There are many different definitions of resilience. Broadly, it is the ability to stay balanced or to deal with and recover from adversity.
Resilience is not something you are born with but something that develops over time.
Your resilience is determined by a complex system of processes, relationships, skills and attributes that all interact to help or hinder your response to difficulty. Everyone has some level of resilience, we all have some ability to manage life’s challenges, and everyone has their limits, no matter how resilient you are, no one is invincible.
Given this complexity, there's no 'one size fits all' solution to improving resilience. The things that are most relevant for you will depend on your upbringing, your experiences, your ideas, your friends and family and the community you belong to.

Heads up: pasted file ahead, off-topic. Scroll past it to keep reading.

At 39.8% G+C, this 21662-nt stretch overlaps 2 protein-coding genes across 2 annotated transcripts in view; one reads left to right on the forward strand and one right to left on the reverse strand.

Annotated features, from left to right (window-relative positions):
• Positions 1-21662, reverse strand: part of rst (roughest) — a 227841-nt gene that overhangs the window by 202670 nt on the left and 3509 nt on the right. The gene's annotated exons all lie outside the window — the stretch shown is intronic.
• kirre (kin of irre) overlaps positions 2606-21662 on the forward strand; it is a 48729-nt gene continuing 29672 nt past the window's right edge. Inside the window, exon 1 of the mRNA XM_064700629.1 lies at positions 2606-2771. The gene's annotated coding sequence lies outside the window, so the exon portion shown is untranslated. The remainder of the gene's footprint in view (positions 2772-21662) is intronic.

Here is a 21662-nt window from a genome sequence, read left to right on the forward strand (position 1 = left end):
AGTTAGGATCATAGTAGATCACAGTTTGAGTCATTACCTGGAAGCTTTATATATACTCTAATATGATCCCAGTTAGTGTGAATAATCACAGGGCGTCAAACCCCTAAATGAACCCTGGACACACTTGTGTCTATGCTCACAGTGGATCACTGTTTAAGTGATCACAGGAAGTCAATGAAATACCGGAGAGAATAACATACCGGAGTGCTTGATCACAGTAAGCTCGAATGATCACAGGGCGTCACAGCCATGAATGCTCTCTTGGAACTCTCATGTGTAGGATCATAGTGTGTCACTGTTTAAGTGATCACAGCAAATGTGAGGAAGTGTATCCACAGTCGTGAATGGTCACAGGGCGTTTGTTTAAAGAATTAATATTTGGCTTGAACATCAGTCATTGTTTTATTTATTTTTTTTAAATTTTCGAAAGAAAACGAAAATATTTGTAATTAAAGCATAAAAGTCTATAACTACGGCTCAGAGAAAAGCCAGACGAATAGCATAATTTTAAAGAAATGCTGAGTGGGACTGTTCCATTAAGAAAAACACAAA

At VicHealth, we're interested in increasing resilience across the Victorian population in order to promote mental wellbeing and reduce mental illness. Our understanding of resilience is still being developed but for now we are focusing on three broad areas:
- Encouraging personal strengths: things like self-esteem (how you feel about yourself), self-efficacy (whether you feel like you can do things), problem solving skills, intelligence etc.
- Fostering supportive relationships: having people you can turn to like a nurturing adult or partner.
- Creating positive communities: communities (e.g. at school, work, or your neighbourhood) where there are lots of connections, a sense of belonging, trust and safety.